As promised more photos of flowers, this time from the desert zone in the Princess of Wales Conservatory, and yes it was bloody hot in there just like an actual desert. Continue reading Some pictures from the desert zone at Kew Gardens
I promised you pictures of flowers today and, well does a tree count as a flower? We’ll just pretend that they do.
The incredible thing I learnt in the little bonsai shed at Kew Gardens is that bonsai trees and plants are just normal plants grown in special containers and looked after in a particular way, if you took them out of their special container and planted them in the ground they would grow to their normal size. I knew there was a special technique for looking after them but I thought that was because of the type of plant they are and that they were tricky to look after because of that, I had no idea they are just normal plants made mini. It makes them more impressive in my opinion. Continue reading Some pictures of the Bonsai trees/plants at Kew Gardens
Continuing with the photos we took at Kew Gardens the other month and this time it is Chokushi-Mon or the Gateway of the Imperial Messenger which is a fourth-fifths actual size replica of the Karamon of Nishi Hongan-ji Temple in Kyoto created for the Japan-British Exhibition held in London in 1910.
The gateway is made of hinoki wood (Japanese cypress), has a traditional copper roof, and some absolutely stunning carvings on the wooden panels. Continue reading Some pictures of the Gateway of the Imperial Messenger at Kew Gardens
Yesterday I showed you some photos of one of the peacocks at Kew Gardens (here) today it is some of the photos of the pagoda they have.
I love the architectural style of a pagoda, the multi-tiered tower with lots of eaves. The pagoda at Kew Gardens was completed in 1762, making it older than the American Declaration of Independence which is really quite impressive and somewhat surreal, at the height of the Chinoiserie craze in Europe, basically everything was Chinese inspired in terms of art, tradition, style etc. As for how tall it is, it stands at 163 feet or about 50 metres, a fair old height.
Sadly the pagoda is currently undergoing restoration until 2018 so we didn’t get to climb it or see inside, I should imagine it gives a great view from the top.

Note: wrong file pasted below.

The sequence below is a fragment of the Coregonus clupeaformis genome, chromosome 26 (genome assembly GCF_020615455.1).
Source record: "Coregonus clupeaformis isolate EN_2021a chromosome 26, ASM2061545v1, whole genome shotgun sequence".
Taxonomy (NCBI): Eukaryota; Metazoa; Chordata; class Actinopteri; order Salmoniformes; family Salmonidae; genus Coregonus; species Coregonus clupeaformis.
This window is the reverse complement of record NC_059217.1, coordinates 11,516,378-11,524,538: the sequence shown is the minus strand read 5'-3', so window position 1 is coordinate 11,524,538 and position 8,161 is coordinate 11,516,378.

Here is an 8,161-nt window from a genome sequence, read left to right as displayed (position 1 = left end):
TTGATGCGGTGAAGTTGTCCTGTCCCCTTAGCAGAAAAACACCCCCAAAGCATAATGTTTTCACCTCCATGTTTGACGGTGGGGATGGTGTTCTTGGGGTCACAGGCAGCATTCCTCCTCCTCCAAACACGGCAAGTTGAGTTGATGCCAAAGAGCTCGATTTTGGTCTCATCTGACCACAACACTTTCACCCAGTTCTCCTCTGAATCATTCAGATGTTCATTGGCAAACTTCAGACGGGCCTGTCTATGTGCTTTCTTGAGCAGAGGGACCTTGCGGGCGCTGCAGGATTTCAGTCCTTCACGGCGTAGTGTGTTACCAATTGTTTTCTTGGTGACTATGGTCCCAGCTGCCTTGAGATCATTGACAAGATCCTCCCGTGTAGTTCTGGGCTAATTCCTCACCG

Right enough with the background information and on with the pictures. I’ll put four up here for now because several of the pictures are similar but I did take like 15-20 total because of the sunlight and trying to fit the whole thing in so if people are really interested I can put up more pics of it.
Continue reading Some pictures of the pagoda at Kew Gardens
OK so I’m a bit late with this but better late than never, the other Thursday I did go to Kew Gardens like I said I was planning to and I had a great time.
Over the course of the day we took over 400 photo’s (I think it was 430 something if you want a precise number for some reason) so expect a lot of photos over the coming days. What I’ve decided to do, because there are so many photo’s, is to break them up into smaller posts so one will be all the photo’s of the pagoda another will be all the photo’s from a particular greenhouse etc. It feels neater and more organised that way.
For now here’s a recap of my day.
I spent most of the day going around two of the giant greenhouses which do have names but I can’t remember right now, one of them had something to do with Princess Diana I think, because I didn’t get to go in them last time I went and bloody hell were they hot inside. Now I know what you are thinking, of course they were hot inside, they’re greenhouses, that’s the point and you’re right but still.
The brilliant thing is inside it is divided up into different zones so one minute you are in a desert like climate and there are all these cacti and I mean there was a lot of cacti, then you walk through a set of doors and you enter a rainforest like zone where there was a giant pond that had fish and water lilies in it which were nice. Oh and there was a cacao tree with the pods from which we get chocolate. Sadly it was too far back and out of my reach. It would have made a great souvenir, plus chocolate.
The second greenhouse I went in had full-blown trees that towered over you, not just plants, and an aquarium downstairs which was unexpected but pretty cool. Sadly the experience was ruined by a bunch of screaming little brats running around on a school trip. I lost count of the amount of times they almost ran into me.
Then after a walk through some garden where they had bonsai trees it was on to the pagoda where I had to spend about ten minutes sat on a bench clearing some space in the memory of my camera because it was full and a bit of lunch.
After the pagoda it was around the lake, where there were some ducks, peacocks and other birds enjoying the nice sunny day before slowly heading back towards the exit, which was on the opposite side of the gardens.
It’s amazing when you put it like that it doesn’t sound like much but those greenhouses are really really really big and take a couple of hours to get around.
Welcome to around the world with your lovable and witty host, me, Dave. This is the place where I tell you all about the places around the world I hope to one day visit.
Our stop this week keeps us in the UK and brings me very close to home with some Royal Gardens in London. Continue reading Around the world with Dave – Stop 13